Bulgaria’s election. Bulgarians head to the polls for the third time this year on Sunday in another parliamentary election, in the hopes of finally forming a stable government. The center-right GERB party of former Prime Minister Boyko Borisov currently leads in polls with 24 percent support, while a new centrist party, We Continue the Change, polls in second place. The populist party There Is Such a People won the most votes in July’s election but has faded in popularity since then.

Sudan’s coup. Sudan coup leader Gen. Abdel Fattah al-Burhan announced a new transitional council on Thursday, naming himself as the chair. Representatives of the Forces of Freedom and Change, a coalition of civilian groups instrumental in the overthrow of former dictator Omar al-Bashir, were not named to the 14-member council.

Odds and Ends

A parents group has filed a complaint with South Korea’s human rights watchdog against the country’s Ministry of Education over the kinds of food being served to kindergartners in the public school system. The civic group, Political Mamas, maintains that the food provided by school cafeterias is too spicy.

The problem stems from certain schools with elementary education included, the group said, where children as old as 13 and as young as 5 end up eating from the same menu.

As the Korea Times reports, not all parents share Political Mamas’ views, but the group maintains its stance is about more than picky eating. “Not being able to eat spicy food is not about preference or bad habits the children have to break. Forcing them to eat such food is nothing but a human rights violation,” the group said in a statement.

Colm Quinn is the newsletter writer at Foreign Policy. Twitter: @colmfquinn

Join the Conversation

Commenting on this and other recent articles is just one benefit of a Foreign Policy subscription.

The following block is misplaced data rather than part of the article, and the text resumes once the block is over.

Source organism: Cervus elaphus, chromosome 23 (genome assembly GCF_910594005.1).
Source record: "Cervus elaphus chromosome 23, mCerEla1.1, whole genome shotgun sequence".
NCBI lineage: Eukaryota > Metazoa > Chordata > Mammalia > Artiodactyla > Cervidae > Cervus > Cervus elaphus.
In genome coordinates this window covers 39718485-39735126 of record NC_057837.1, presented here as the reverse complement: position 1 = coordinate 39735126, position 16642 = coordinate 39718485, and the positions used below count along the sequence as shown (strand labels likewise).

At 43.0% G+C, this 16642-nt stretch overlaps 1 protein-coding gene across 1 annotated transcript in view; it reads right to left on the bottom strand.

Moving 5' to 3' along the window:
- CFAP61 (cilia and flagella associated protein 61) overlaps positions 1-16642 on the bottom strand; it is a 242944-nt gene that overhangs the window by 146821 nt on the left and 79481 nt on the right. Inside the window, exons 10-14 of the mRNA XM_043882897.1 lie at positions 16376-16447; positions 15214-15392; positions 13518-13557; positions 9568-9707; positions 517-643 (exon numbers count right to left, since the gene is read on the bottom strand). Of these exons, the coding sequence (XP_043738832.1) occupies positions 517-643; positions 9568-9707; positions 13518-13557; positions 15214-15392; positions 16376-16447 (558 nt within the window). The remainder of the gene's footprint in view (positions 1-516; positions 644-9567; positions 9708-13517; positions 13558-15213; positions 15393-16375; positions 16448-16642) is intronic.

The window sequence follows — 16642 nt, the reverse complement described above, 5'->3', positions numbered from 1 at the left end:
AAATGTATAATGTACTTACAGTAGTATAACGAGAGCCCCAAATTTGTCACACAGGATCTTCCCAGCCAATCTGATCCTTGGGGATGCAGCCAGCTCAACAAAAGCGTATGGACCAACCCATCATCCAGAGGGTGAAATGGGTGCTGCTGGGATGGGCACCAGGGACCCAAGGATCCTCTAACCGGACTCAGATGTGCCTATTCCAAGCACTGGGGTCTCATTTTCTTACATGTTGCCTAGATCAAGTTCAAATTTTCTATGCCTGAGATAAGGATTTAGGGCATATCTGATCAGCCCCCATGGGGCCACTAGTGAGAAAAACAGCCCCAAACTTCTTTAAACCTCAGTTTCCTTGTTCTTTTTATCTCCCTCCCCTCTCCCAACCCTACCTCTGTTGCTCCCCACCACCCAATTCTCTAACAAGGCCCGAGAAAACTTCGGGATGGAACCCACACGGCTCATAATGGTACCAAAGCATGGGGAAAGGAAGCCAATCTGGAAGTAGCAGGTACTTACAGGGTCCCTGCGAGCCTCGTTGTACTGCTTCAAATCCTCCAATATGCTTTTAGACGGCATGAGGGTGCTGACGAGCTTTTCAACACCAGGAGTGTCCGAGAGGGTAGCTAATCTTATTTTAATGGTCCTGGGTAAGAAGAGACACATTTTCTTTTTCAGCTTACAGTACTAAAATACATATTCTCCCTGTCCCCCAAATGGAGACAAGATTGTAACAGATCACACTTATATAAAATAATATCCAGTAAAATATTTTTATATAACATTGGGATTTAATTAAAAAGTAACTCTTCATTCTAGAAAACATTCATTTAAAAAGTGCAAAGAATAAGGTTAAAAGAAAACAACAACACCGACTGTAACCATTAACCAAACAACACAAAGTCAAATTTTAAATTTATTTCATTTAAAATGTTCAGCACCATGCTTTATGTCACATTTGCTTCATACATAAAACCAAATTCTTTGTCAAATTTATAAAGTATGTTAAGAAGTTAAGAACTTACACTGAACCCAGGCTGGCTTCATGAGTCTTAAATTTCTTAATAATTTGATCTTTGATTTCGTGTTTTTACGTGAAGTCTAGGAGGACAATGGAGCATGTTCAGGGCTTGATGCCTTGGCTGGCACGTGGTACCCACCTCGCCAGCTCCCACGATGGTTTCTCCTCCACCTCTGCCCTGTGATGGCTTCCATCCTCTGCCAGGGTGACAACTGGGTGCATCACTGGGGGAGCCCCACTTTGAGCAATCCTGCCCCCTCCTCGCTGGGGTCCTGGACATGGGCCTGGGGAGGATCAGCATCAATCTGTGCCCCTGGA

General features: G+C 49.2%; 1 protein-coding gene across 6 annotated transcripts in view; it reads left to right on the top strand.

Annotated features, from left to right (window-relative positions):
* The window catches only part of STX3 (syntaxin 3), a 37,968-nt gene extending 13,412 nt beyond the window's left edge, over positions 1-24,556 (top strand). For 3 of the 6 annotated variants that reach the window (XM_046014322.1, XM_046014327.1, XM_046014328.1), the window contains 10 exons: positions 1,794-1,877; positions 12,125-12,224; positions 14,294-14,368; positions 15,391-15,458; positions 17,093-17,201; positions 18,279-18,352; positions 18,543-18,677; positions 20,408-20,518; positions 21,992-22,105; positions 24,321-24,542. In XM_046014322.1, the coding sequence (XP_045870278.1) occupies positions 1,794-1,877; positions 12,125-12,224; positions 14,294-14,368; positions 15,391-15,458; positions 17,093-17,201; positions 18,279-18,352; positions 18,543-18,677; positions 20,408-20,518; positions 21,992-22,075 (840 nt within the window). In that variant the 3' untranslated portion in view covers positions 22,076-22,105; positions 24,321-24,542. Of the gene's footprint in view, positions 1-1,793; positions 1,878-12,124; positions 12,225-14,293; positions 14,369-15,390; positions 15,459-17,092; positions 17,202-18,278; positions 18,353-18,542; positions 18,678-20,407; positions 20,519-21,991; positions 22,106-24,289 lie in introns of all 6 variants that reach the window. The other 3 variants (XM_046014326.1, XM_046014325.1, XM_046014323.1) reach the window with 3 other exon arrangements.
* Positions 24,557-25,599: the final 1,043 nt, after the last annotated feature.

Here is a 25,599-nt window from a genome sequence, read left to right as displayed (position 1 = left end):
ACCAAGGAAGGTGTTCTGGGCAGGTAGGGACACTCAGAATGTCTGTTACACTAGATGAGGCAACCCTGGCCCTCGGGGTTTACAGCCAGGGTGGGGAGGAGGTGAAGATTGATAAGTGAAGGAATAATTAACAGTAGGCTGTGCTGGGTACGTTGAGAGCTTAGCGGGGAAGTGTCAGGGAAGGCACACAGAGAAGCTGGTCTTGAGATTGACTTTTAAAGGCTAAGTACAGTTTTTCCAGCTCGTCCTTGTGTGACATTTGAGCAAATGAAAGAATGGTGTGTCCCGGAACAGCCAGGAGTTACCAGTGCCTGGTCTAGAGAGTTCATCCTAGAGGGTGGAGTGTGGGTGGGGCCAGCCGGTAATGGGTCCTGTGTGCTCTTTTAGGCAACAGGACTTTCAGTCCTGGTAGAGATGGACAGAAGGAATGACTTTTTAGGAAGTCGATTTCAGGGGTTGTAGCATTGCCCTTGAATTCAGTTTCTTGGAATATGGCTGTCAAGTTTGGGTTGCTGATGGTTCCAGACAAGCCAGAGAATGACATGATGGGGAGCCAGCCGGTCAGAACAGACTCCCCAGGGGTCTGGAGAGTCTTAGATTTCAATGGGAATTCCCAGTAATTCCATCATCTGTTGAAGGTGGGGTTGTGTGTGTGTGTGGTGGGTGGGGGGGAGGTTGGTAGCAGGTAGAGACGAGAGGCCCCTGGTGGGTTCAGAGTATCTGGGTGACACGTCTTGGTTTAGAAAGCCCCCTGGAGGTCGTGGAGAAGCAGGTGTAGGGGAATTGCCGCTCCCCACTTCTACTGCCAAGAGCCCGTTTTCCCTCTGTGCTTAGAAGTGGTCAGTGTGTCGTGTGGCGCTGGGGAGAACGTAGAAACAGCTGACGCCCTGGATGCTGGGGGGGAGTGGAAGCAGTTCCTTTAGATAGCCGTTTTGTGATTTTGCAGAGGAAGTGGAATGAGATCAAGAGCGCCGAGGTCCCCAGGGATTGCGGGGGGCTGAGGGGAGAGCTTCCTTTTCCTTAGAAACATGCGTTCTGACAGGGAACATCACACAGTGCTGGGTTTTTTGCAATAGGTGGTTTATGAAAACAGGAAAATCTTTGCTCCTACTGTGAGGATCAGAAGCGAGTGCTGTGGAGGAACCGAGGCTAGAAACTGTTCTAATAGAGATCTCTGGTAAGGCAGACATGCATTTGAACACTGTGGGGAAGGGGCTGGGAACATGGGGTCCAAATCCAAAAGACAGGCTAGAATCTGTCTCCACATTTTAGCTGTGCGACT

Already a subscriber? .

Join the Conversation

Join the conversation on this and other recent Foreign Policy articles when you subscribe now.

Not your account?

Join the Conversation

Please follow our comment guidelines, stay on topic, and be civil, courteous, and respectful of others’ beliefs. Comments are closed automatically seven days after articles are published.

You are commenting as .

More from Foreign Policy

The Pentagon is seen from the air over Washington, D.C., on Aug. 25, 2013.

The Pentagon’s Office Culture Is Stuck in 1968

The U.S. national security bureaucracy needs a severe upgrade.

The Azerbaijani army patrols the streets of Shusha on Sept. 25 under a sign that reads: "Dear Shusha, you are free. Dear Shusha, we are back. Dear Shusha, we will resurrect you. Shusha is ours."

From the Ruins of War, a Tourist Resort Emerges

Shusha was the key to the recent war between Azerbaijan and Armenia. Now Baku wants to turn the fabled fortress town into a resort.

Frances Pugh in 2019's Midsommar.

Scandinavia’s Horror Renaissance and the Global Appeal of ‘Fakelore’

“Midsommar” and “The Ritual” are steeped in Scandinavian folklore. Or are they?